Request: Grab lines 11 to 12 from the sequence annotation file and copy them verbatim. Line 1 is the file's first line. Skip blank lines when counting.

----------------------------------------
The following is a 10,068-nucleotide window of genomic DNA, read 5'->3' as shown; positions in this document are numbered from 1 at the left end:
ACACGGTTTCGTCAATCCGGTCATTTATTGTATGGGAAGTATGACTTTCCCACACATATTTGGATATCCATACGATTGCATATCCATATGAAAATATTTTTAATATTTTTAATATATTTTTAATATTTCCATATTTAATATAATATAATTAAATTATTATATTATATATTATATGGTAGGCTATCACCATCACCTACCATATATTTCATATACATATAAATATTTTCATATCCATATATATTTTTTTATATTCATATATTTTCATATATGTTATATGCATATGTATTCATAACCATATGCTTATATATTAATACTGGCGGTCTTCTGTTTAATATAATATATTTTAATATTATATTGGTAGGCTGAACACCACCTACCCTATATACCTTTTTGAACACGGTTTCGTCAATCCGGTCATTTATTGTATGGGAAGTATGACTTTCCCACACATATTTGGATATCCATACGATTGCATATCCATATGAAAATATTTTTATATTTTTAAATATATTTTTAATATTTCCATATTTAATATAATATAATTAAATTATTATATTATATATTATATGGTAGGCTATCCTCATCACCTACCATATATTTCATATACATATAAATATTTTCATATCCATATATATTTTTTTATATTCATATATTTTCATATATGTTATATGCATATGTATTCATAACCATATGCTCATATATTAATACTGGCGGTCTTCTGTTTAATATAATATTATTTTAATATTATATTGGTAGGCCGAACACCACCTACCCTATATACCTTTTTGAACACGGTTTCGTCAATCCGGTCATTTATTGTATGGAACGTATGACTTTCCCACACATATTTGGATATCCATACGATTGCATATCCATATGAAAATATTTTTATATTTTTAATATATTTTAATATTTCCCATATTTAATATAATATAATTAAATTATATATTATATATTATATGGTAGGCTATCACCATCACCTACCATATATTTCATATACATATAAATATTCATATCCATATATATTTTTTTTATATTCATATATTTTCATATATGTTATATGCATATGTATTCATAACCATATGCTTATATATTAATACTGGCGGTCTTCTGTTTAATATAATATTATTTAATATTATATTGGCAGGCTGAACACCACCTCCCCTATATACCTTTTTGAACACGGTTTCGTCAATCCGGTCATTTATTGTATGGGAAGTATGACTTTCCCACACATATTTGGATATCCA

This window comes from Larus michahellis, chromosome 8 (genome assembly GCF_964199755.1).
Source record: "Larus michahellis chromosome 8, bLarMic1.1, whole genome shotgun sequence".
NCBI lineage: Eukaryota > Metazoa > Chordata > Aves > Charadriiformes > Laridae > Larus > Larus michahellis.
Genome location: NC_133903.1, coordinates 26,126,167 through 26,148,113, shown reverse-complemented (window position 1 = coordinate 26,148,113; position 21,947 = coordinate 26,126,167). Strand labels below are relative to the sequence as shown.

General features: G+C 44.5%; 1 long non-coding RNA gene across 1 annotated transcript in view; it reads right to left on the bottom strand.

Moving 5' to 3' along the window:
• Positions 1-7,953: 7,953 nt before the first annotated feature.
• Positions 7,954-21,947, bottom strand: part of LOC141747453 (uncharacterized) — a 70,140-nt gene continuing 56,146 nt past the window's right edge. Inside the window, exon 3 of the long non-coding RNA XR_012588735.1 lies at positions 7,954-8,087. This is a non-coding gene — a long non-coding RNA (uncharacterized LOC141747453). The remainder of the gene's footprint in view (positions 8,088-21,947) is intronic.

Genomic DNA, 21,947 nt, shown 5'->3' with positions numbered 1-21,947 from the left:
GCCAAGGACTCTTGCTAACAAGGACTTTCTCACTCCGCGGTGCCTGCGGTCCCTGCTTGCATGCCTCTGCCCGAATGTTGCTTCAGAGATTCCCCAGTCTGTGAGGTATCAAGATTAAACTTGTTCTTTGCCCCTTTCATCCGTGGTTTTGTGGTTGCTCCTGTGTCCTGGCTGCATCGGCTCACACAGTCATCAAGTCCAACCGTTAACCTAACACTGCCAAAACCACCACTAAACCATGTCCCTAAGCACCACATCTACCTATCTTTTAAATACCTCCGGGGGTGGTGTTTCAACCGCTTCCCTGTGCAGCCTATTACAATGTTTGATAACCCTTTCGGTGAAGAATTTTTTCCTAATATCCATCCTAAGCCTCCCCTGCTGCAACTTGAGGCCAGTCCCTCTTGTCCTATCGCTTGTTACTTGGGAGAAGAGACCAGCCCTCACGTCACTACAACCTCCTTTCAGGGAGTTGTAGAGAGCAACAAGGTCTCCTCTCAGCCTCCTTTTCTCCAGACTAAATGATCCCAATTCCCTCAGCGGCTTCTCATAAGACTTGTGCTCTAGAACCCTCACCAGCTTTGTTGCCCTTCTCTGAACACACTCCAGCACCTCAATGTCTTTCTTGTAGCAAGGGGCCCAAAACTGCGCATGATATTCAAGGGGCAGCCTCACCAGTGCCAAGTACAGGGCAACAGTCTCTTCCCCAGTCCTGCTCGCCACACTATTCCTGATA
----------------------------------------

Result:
Genomic DNA, 21,947 nt, shown 5'->3' with positions numbered 1-21,947 from the left:
GCCAAGGACTCTTGCTAACAAGGACTTTCTCACTCCGCGGTGCCTGCGGTCCCTGCTTGCATGCCTCTGCCCGAATGTTGCTTCAGAGATTCCCCAGTCTGTGAGGTATCAAGATTAAACTTGTTCTTTGCCCCTTTCATCCGTGGTTTTGTGGTTGCTCCTGTGTCCTGGCTGCATCGGCTCACACAGTCATCAAGTCCAACCGTTAACCTAACACTGCCAAAACCACCACTAAACCATGTCCCTAAGCACCACATCTACCTATCTTTTAAATACCTCCGGGGGTGGTGTTTCAACCGCTTCCCTGTGCAGCCTATTACAATGTTTGATAACCCTTTCGGTGAAGAATTTTTTCCTAATATCCATCCTAAGCCTCCCCTGCTGCAACTTGAGGCCAGTCCCTCTTGTCCTATCGCTTGTTACTTGGGAGAAGAGACCAGCCCTCACGTCACTACAACCTCCTTTCAGGGAGTTGTAGAGAGCAACAAGGTCTCCTCTCAGCCTCCTTTTCTCCAGACTAAATGATCCCAATTCCCTCAGCGGCTTCTCATAAGACTTGTGCTCTAGAACCCTCACCAGCTTTGTTGCCCTTCTCTGAACACACTCCAGCACCTCAATGTCTTTCTTGTAGCAAGGGGCCCAAAACTGCGCATGATATTCAAGGGGCAGCCTCACCAGTGCCAAGTACAGGGCAACAGTCTCTTCCCCAGTCCTGCTCGCCACACTATTCCTGATA